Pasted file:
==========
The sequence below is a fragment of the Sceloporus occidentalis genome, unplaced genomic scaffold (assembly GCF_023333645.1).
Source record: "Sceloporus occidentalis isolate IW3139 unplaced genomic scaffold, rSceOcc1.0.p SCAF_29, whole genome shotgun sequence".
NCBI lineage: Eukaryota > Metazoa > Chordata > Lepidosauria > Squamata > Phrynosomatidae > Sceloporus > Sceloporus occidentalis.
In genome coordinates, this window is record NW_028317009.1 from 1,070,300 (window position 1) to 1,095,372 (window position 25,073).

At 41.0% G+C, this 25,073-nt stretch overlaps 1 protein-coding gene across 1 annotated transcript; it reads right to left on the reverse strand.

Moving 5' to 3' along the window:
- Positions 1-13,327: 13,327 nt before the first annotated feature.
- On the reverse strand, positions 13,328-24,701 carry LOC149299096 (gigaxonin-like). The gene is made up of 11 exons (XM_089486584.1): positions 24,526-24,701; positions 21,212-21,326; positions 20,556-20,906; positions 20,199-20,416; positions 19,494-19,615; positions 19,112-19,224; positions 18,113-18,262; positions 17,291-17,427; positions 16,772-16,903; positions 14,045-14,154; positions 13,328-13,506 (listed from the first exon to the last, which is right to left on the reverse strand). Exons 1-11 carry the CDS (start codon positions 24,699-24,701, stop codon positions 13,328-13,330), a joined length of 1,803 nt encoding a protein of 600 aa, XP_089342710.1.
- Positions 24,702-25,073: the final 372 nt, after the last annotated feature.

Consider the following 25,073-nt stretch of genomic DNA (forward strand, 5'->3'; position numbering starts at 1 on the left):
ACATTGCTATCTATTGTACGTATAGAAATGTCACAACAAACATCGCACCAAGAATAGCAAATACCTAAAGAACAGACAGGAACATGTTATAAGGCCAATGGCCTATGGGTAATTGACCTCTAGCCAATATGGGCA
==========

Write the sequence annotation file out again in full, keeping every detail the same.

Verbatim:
The sequence below is a fragment of the Sceloporus occidentalis genome, unplaced genomic scaffold (assembly GCF_023333645.1).
Source record: "Sceloporus occidentalis isolate IW3139 unplaced genomic scaffold, rSceOcc1.0.p SCAF_29, whole genome shotgun sequence".
NCBI lineage: Eukaryota > Metazoa > Chordata > Lepidosauria > Squamata > Phrynosomatidae > Sceloporus > Sceloporus occidentalis.
In genome coordinates, this window is record NW_028317009.1 from 1,070,300 (window position 1) to 1,095,372 (window position 25,073).

At 41.0% G+C, this 25,073-nt stretch overlaps 1 protein-coding gene across 1 annotated transcript; it reads right to left on the reverse strand.

Moving 5' to 3' along the window:
- Positions 1-13,327: 13,327 nt before the first annotated feature.
- On the reverse strand, positions 13,328-24,701 carry LOC149299096 (gigaxonin-like). The gene is made up of 11 exons (XM_089486584.1): positions 24,526-24,701; positions 21,212-21,326; positions 20,556-20,906; positions 20,199-20,416; positions 19,494-19,615; positions 19,112-19,224; positions 18,113-18,262; positions 17,291-17,427; positions 16,772-16,903; positions 14,045-14,154; positions 13,328-13,506 (listed from the first exon to the last, which is right to left on the reverse strand). Exons 1-11 carry the CDS (start codon positions 24,699-24,701, stop codon positions 13,328-13,330), a joined length of 1,803 nt encoding a protein of 600 aa, XP_089342710.1.
- Positions 24,702-25,073: the final 372 nt, after the last annotated feature.

Consider the following 25,073-nt stretch of genomic DNA (forward strand, 5'->3'; position numbering starts at 1 on the left):
ACATTGCTATCTATTGTACGTATAGAAATGTCACAACAAACATCGCACCAAGAATAGCAAATACCTAAAGAACAGACAGGAACATGTTATAAGGCCAATGGCCTATGGGTAATTGACCTCTAGCCAATATGGGCA